It goes without saying that our provisional economy has left gaping holes in cities all over the country. Construction sites that once rung with the sound of jackhammers fell eerily silent after the financial crash and never cranked back up again.
Hayes Valley is no exception. A freeway that sliced through the heart of this slowly gentrifying San Francisco neighborhood was demolished several years after being damaged in the 1989 Loma Prieta earthquake, leaving vacant lots ripe for development. Then, the economy soured and buildings never materialized. It might’ve been years before a sunnier real estate market brought the voids to life, if not for architect Douglas Burnham.
Burnham, of Oakland-based Envelope A+D, initiated a proposal to turn a pair of empty lots on Octavia Street into an ad-hoc cultural destination. Envisioned as a restaurant hub/art gallery/entertainment venue/beer garden squeezed into shipping containers, Proxy was designed as an impermanent fix to an impermanent problem, namely that eventually the sites will be developed. But they don’t need to sit empty in the meantime.
The incredible thing is that Burnham’s actually making it happen. As he tells Co.Design, Proxy’s already got an ice cream shop, a coffee place, and a museum of craft and design. The Suppenkuche Biergarten opens in October.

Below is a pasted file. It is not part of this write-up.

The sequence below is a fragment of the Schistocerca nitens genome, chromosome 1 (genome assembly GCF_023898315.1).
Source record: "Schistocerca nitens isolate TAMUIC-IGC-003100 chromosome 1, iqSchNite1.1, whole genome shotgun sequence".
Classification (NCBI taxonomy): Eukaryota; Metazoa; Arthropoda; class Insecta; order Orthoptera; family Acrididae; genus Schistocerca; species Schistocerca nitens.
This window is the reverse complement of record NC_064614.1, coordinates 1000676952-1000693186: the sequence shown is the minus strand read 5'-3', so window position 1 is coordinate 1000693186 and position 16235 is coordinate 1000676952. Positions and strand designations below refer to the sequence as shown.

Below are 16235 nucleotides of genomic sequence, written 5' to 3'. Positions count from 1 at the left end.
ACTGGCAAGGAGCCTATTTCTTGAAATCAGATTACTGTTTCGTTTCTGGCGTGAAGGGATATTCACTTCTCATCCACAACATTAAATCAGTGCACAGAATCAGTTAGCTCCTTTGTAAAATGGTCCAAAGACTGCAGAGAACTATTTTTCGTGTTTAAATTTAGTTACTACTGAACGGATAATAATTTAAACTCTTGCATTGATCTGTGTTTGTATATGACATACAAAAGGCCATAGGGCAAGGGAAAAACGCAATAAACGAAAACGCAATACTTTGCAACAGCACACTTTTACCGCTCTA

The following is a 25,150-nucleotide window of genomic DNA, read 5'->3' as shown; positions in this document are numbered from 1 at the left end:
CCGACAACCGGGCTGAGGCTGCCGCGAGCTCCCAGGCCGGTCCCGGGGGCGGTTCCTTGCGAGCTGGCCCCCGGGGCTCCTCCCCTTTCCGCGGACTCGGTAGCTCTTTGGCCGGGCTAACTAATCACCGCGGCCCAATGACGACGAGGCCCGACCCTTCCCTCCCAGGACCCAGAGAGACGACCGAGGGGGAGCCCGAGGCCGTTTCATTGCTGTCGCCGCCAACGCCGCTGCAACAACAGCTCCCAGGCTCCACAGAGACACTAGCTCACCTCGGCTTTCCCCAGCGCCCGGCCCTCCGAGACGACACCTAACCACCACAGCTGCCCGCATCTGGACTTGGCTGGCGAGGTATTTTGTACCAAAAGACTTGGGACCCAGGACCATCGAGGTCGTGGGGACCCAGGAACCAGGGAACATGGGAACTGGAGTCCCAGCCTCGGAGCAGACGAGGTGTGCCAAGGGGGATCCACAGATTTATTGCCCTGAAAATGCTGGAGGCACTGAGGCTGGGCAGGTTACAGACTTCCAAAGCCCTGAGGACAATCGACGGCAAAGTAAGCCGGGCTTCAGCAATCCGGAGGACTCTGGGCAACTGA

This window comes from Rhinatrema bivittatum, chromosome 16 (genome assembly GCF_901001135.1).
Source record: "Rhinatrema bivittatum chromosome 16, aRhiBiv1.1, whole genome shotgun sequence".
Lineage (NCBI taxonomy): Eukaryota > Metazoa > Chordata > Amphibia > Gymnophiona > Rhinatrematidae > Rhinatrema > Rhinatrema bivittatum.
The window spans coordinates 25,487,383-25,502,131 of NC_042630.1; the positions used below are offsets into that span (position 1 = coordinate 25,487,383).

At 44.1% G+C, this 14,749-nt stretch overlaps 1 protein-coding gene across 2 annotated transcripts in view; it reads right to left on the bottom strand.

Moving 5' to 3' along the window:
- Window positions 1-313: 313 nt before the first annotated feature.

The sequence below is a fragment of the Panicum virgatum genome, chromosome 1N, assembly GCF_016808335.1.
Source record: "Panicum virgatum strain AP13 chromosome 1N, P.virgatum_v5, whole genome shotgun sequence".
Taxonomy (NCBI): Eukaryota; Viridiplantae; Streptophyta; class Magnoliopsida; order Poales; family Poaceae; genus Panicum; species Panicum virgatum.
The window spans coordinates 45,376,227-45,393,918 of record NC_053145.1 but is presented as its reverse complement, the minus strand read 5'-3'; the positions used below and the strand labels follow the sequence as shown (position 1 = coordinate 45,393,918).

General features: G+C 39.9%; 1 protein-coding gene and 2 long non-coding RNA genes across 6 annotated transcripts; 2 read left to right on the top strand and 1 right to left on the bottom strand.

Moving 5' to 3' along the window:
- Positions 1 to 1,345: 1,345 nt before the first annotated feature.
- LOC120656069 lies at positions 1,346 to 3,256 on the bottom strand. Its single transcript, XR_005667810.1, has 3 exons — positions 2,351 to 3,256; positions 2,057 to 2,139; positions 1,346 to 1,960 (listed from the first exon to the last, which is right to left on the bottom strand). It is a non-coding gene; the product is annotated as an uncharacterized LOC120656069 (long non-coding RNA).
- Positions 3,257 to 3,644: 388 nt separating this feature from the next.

How did he finagle it? It helps that before the crash, he’d already won rights to develop property on Octavia. Architect magazine reports:
In one of his meetings with the Mayor’s Office of Economic and Workforce Development last year [in 2009], Burnham was asked to consider a temporary use for his or any of the other Octavia lots. “Our first thought was, ‘That’s intriguing; they’re asking us for free work,'” recalls Burnham. “But it got us hypothesizing about potential programs, like an outdoor cinema, pop-up shops, food stands, gardens, urban living rooms with movable furniture, and so on.”
He proposed a mixed-use intervention on two larger lots, around the corner from his own and closer to a commercial area, which the Mayor’s Office readily endorsed and ushered through zoning approval.
He leases the property from the city. Vendors, in turn, pay a low monthly rent. The idea’s to transition the site into permanent housing in a few years when (fingers crossed) the economy bounces back. “In many ways, the timeline is perfect,” he told Architect, “because three to four years is about the amount of time it takes for people to get tired of something.”
Proxy is one of eight projects included in Architecture of Consequence: San Francisco, an exhibit about architecture and social change at AIA San Francisco | Center for Architecture + Design Gallery. More Co.Design coverage of the show here.